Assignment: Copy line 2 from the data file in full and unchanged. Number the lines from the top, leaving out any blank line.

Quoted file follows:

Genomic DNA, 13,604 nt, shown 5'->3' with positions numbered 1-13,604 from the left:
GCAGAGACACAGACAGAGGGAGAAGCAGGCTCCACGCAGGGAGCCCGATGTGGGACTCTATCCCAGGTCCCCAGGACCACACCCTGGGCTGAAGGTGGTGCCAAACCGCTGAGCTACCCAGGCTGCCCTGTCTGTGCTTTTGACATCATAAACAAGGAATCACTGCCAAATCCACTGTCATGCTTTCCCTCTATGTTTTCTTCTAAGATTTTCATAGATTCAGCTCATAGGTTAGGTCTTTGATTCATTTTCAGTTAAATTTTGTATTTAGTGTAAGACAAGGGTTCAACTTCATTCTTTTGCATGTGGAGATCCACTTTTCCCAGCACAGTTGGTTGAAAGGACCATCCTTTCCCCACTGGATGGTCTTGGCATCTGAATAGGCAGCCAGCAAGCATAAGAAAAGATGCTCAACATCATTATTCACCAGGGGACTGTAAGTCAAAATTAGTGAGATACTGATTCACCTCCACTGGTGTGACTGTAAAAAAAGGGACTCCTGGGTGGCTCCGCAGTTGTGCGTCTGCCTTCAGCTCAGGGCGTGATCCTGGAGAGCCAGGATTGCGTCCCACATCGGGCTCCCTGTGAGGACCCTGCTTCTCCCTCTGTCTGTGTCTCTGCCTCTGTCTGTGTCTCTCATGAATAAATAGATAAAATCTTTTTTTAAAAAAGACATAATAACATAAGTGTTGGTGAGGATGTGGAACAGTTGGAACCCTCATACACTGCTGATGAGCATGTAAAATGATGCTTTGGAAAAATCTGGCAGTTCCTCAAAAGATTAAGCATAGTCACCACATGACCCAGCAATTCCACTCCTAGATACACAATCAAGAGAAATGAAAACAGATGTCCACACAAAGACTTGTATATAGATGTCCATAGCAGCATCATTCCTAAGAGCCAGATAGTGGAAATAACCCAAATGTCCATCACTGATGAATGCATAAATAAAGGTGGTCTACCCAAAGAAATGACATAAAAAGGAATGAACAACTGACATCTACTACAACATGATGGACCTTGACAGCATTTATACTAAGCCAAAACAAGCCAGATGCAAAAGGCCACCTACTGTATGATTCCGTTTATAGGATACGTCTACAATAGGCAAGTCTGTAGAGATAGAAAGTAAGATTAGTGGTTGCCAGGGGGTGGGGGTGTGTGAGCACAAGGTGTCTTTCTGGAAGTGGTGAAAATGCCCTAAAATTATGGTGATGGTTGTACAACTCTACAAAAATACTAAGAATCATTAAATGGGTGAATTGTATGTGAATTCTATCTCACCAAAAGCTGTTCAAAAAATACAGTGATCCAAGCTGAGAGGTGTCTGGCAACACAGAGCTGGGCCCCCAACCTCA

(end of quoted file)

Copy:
GCAGAGACACAGACAGAGGGAGAAGCAGGCTCCACGCAGGGAGCCCGATGTGGGACTCTATCCCAGGTCCCCAGGACCACACCCTGGGCTGAAGGTGGTGCCAAACCGCTGAGCTACCCAGGCTGCCCTGTCTGTGCTTTTGACATCATAAACAAGGAATCACTGCCAAATCCACTGTCATGCTTTCCCTCTATGTTTTCTTCTAAGATTTTCATAGATTCAGCTCATAGGTTAGGTCTTTGATTCATTTTCAGTTAAATTTTGTATTTAGTGTAAGACAAGGGTTCAACTTCATTCTTTTGCATGTGGAGATCCACTTTTCCCAGCACAGTTGGTTGAAAGGACCATCCTTTCCCCACTGGATGGTCTTGGCATCTGAATAGGCAGCCAGCAAGCATAAGAAAAGATGCTCAACATCATTATTCACCAGGGGACTGTAAGTCAAAATTAGTGAGATACTGATTCACCTCCACTGGTGTGACTGTAAAAAAAGGGACTCCTGGGTGGCTCCGCAGTTGTGCGTCTGCCTTCAGCTCAGGGCGTGATCCTGGAGAGCCAGGATTGCGTCCCACATCGGGCTCCCTGTGAGGACCCTGCTTCTCCCTCTGTCTGTGTCTCTGCCTCTGTCTGTGTCTCTCATGAATAAATAGATAAAATCTTTTTTTAAAAAAGACATAATAACATAAGTGTTGGTGAGGATGTGGAACAGTTGGAACCCTCATACACTGCTGATGAGCATGTAAAATGATGCTTTGGAAAAATCTGGCAGTTCCTCAAAAGATTAAGCATAGTCACCACATGACCCAGCAATTCCACTCCTAGATACACAATCAAGAGAAATGAAAACAGATGTCCACACAAAGACTTGTATATAGATGTCCATAGCAGCATCATTCCTAAGAGCCAGATAGTGGAAATAACCCAAATGTCCATCACTGATGAATGCATAAATAAAGGTGGTCTACCCAAAGAAATGACATAAAAAGGAATGAACAACTGACATCTACTACAACATGATGGACCTTGACAGCATTTATACTAAGCCAAAACAAGCCAGATGCAAAAGGCCACCTACTGTATGATTCCGTTTATAGGATACGTCTACAATAGGCAAGTCTGTAGAGATAGAAAGTAAGATTAGTGGTTGCCAGGGGGTGGGGGTGTGTGAGCACAAGGTGTCTTTCTGGAAGTGGTGAAAATGCCCTAAAATTATGGTGATGGTTGTACAACTCTACAAAAATACTAAGAATCATTAAATGGGTGAATTGTATGTGAATTCTATCTCACCAAAAGCTGTTCAAAAAATACAGTGATCCAAGCTGAGAGGTGTCTGGCAACACAGAGCTGGGCCCCCAACCTCA